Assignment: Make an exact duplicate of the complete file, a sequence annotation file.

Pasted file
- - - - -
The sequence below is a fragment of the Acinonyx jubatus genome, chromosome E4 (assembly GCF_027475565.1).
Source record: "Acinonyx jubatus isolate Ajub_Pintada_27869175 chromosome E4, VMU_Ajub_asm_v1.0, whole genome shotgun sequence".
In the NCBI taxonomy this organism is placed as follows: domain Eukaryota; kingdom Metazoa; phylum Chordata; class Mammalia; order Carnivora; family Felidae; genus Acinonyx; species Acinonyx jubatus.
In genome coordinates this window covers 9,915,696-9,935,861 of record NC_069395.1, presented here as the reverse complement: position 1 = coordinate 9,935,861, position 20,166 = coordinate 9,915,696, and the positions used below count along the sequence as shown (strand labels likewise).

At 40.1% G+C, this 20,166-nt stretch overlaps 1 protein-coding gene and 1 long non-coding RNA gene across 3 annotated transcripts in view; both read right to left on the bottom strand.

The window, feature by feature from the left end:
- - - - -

The sequence below is a fragment of the Acinonyx jubatus genome, chromosome E4 (assembly GCF_027475565.1).
Source record: "Acinonyx jubatus isolate Ajub_Pintada_27869175 chromosome E4, VMU_Ajub_asm_v1.0, whole genome shotgun sequence".
In the NCBI taxonomy this organism is placed as follows: domain Eukaryota; kingdom Metazoa; phylum Chordata; class Mammalia; order Carnivora; family Felidae; genus Acinonyx; species Acinonyx jubatus.
In genome coordinates this window covers 9,915,696-9,935,861 of record NC_069395.1, presented here as the reverse complement: position 1 = coordinate 9,935,861, position 20,166 = coordinate 9,915,696, and the positions used below count along the sequence as shown (strand labels likewise).

At 40.1% G+C, this 20,166-nt stretch overlaps 1 protein-coding gene and 1 long non-coding RNA gene across 3 annotated transcripts in view; both read right to left on the bottom strand.

The window, feature by feature from the left end: